or exceeds the software specifications and can integrate well with the programs.

Here is a check list to follow when choosing the “right” computer for you:

  1. Check to see if the company from which you are purchasing has been in business long enough to establish a list of happy customers that you can contact for information about the system. Talk to doctors with established practices to learn of their successes and failures.
  2. Attend at least three demo sessions of different vendors. Remember that each company would like you to buy their system so keep focused on the needs of your practice.
  3. Pay attention to the areas that will affect the time management of your practice.
  4. Clinical charting should have an area for unlimited notes.
  5. Treatment planning should be easy to access and used by the clinical assistant.
  6. Perio charting should be user friendly and easy for both hygienist and dental assistant to navigate.
  7. The recall or recare system should be able to print reports showing the status of all active patients. When the patients are due, at what interval, if they are appointed or not appointed is important information.
  8. You should be able to print an overdue recall report and an unscheduled treatment report.
  9. You should be able to print an overdue insurance report with information to contact each insurance company.

Many doctors and their staff are trained on just the basics of their software systems. Insecurities in regard to computer software systems keep many offices doing double entry. They enter information on a paper chart and in the computer leading to incomplete records and time management issues. I have seen many offices reject the e-claims in favor of printing insurance claims to paper and sending. Preventive services sent by e-claim have a turn around of a week to two weeks. Preventive services by “snail” mail typically have a turn around of up to 30 to 40 days. You can see how this affects cash flow.

My advice is to learn the system and keep updating it. Monthly “lunch and learn” training sessions on the computer can be a matter of routine in every office. Take the time to call support. Have a list of all questions to be answered.

Make sure you have a fail proof back-up system and the tapes are stored offsite in a secure location. Backing up at lunch and at the end of the day is recommended if you see more than 20 patients a day. A monthly legal copy should be given to your attorney or accountant.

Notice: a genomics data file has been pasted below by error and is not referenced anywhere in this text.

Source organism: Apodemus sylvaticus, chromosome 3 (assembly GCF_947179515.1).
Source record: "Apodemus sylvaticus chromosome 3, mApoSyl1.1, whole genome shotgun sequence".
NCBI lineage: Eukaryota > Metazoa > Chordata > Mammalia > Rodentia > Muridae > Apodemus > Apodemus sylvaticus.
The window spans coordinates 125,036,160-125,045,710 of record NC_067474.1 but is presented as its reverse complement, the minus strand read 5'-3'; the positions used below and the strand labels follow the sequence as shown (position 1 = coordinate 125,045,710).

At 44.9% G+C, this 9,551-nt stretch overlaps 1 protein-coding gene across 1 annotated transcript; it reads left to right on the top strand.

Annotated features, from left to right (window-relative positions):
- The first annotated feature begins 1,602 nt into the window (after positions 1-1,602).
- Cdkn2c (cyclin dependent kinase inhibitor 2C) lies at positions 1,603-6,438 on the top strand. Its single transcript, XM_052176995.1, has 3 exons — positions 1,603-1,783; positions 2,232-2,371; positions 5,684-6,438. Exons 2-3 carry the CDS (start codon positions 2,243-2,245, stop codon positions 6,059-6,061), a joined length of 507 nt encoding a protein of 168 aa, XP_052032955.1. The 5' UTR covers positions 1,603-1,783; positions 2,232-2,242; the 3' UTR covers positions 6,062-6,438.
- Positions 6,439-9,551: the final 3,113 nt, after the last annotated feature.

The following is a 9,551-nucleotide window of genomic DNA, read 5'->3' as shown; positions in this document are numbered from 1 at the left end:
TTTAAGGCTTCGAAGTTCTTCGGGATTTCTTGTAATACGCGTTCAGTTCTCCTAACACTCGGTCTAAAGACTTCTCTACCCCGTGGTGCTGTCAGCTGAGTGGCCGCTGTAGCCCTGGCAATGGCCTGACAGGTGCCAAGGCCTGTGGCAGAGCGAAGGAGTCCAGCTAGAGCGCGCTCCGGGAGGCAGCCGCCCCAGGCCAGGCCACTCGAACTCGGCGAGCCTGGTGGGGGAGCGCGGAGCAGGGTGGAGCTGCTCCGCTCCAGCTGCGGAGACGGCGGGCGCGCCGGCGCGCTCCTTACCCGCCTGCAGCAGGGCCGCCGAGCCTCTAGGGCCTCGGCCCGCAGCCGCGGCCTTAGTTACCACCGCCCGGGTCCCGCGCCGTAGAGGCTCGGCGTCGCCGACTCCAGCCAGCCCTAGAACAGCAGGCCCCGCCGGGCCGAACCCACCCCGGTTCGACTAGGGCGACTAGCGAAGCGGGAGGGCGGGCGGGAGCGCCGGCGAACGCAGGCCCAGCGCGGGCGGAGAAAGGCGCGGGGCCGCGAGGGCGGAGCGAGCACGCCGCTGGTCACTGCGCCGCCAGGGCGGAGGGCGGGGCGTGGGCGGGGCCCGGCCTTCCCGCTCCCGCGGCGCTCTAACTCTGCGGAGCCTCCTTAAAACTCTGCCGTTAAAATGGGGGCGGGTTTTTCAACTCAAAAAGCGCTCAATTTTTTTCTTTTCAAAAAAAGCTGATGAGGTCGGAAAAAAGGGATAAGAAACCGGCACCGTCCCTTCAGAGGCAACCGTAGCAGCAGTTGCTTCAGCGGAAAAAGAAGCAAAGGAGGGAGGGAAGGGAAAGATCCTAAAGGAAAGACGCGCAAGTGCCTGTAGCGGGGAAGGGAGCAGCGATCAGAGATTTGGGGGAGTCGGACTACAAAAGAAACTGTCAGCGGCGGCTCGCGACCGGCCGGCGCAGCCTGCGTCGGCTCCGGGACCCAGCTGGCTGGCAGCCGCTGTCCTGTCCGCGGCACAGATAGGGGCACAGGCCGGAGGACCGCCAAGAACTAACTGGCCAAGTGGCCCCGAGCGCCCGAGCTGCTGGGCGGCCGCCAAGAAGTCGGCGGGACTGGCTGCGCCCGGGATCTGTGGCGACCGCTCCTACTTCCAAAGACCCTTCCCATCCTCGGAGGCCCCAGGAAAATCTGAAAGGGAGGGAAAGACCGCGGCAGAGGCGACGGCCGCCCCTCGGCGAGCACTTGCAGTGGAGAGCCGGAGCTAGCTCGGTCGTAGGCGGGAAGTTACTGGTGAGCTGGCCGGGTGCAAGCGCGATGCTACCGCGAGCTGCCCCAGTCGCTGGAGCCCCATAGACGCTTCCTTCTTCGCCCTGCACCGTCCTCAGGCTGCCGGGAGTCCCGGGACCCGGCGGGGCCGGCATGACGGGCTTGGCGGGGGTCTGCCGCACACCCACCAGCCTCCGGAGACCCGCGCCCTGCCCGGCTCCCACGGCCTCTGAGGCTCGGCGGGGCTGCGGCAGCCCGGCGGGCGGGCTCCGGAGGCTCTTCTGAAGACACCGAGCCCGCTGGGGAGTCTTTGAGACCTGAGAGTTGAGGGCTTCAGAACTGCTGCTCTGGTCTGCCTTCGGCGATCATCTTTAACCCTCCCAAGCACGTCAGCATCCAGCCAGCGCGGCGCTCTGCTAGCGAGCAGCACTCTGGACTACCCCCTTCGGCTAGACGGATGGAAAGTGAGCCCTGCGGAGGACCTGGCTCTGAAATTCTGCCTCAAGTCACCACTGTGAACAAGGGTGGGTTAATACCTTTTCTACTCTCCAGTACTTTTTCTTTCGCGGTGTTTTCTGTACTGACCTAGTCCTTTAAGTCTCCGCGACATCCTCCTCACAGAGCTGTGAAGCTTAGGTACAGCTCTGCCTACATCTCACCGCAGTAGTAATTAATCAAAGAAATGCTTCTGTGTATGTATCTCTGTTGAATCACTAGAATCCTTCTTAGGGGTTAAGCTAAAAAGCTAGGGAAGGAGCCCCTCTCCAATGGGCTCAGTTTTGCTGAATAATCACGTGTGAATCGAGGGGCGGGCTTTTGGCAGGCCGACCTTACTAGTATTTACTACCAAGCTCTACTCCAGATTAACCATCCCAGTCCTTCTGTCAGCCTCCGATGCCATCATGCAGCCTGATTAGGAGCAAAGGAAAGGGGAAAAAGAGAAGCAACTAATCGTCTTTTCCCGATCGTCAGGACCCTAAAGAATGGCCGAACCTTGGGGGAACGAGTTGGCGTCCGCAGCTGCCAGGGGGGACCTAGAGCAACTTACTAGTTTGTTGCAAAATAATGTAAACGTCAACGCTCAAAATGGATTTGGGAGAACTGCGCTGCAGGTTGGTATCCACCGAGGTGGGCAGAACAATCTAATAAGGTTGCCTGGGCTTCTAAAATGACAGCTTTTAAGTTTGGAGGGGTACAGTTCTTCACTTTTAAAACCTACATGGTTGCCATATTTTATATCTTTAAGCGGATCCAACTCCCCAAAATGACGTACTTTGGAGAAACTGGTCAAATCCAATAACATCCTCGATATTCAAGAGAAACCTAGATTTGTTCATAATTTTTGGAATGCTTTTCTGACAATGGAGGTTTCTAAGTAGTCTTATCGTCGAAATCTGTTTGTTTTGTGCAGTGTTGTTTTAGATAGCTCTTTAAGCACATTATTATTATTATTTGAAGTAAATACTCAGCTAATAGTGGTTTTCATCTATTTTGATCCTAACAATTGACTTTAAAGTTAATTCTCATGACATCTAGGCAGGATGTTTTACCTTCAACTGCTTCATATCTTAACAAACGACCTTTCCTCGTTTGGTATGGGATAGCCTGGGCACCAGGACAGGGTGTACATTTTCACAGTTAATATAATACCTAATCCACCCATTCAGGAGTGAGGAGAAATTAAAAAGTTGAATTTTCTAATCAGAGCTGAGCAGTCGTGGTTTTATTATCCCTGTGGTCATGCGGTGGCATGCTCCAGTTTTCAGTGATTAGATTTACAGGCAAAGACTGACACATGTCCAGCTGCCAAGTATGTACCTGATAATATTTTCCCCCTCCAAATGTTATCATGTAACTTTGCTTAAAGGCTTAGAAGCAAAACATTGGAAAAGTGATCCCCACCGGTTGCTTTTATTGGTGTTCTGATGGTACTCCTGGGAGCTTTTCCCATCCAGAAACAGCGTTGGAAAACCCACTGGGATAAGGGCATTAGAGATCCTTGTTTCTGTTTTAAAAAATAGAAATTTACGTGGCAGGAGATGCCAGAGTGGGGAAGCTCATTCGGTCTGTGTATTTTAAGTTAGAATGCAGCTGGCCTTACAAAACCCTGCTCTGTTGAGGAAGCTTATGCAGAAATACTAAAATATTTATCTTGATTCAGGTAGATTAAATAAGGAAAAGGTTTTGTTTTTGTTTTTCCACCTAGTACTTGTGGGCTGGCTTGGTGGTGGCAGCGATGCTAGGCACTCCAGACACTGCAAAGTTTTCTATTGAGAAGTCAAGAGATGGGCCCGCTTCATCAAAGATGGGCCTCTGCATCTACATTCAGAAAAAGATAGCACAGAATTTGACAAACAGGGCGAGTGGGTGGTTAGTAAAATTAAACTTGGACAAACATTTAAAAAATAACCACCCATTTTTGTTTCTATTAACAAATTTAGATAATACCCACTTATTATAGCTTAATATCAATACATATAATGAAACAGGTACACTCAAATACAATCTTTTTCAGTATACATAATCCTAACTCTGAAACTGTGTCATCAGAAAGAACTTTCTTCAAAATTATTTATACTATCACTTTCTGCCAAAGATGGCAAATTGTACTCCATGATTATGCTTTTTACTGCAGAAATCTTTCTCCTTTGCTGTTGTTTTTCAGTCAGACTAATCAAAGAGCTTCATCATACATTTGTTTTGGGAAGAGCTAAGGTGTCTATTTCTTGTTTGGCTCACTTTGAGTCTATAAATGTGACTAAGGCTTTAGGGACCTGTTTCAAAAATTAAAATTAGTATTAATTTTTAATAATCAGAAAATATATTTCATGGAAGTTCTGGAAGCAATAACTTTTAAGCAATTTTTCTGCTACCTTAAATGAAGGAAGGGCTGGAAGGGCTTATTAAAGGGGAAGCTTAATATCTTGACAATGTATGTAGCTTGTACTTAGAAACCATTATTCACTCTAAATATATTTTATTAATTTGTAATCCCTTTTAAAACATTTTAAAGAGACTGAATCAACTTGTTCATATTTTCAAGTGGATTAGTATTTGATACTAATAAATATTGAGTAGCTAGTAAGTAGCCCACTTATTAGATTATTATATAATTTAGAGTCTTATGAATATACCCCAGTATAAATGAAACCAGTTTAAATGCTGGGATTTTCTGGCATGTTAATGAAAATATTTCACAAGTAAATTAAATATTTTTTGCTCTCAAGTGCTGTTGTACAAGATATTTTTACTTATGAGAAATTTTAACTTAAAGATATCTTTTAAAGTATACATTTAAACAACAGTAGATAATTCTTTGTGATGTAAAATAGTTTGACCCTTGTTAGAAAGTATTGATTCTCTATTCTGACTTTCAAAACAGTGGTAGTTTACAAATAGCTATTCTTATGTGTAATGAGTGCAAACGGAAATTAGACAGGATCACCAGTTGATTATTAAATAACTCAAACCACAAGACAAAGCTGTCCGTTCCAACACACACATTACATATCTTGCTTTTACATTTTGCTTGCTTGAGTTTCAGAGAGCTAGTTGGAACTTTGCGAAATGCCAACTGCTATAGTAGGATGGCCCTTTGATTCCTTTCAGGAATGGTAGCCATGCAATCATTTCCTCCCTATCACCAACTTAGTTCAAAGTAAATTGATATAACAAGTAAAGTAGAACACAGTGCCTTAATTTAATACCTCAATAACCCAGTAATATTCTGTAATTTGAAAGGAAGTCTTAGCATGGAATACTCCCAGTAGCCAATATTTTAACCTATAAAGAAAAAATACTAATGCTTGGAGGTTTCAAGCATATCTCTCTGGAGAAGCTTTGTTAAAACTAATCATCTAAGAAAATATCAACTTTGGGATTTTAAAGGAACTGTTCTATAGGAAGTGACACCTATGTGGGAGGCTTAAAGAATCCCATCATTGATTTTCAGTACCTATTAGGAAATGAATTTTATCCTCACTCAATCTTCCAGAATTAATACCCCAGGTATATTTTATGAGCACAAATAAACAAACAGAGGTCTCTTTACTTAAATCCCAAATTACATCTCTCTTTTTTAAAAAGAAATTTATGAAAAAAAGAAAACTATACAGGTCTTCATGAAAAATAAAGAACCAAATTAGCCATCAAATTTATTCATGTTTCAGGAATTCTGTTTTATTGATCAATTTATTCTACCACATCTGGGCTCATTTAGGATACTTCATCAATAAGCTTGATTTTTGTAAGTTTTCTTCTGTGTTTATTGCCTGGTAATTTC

Know your computer system as well as you know dentistry to insure the success of your practice.

Belle M. DuCharme, RDA, CDPMA

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I am looking forward to having my finger on the pulse of my practice again. Thank you McKenzie Management.


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It’s nearly year end and I recall you had a letter to send out to those patients who had not used all of their insurance benefits. Can you please share it again?

Thanks! Love the newsletter!

Hi Carol,
No problem. Here it is.

Dear _______
Did you know that each year insurance companies make millions of dollars off patients who forego necessary and preventive dental care? Many individuals who are paying for dental insurance do not realize that their plans provide coverage up to a certain dollar amount annually. Consequently some patients are not scheduling the dental treatment they need, deserve and have insurance to cover. Thus, the insurance revenues allocated to pay dental claims on many patients are never used and unfortunately, those dollars cannot be carried over year to year. The bottom line…what the patient does not use they lose.

Clearly, it pays in many ways to schedule the preventive care or other dental treatment that you need. We are here to help you secure the insurance coverage available to you on every dental procedure you schedule. Our computer estimates that you are still have $xxxxx in unused dental benefits. Give us a call today and together let’s make sure you are in excellent dental health. As a special incentive for you to take charge of your dental care, we are offering a _____% reduction on dental treatment completed by January 1, 2005. Give (name of appointment scheduler) a call at 555-5555. I look forward to seeing you again and sharing some of the many innovative means we now have available to provide you with superior dental health care.

Dr. Best Dentist USA

P. S. Find out about additional interest free financing options for dental care. Check with _____in my office for all the details.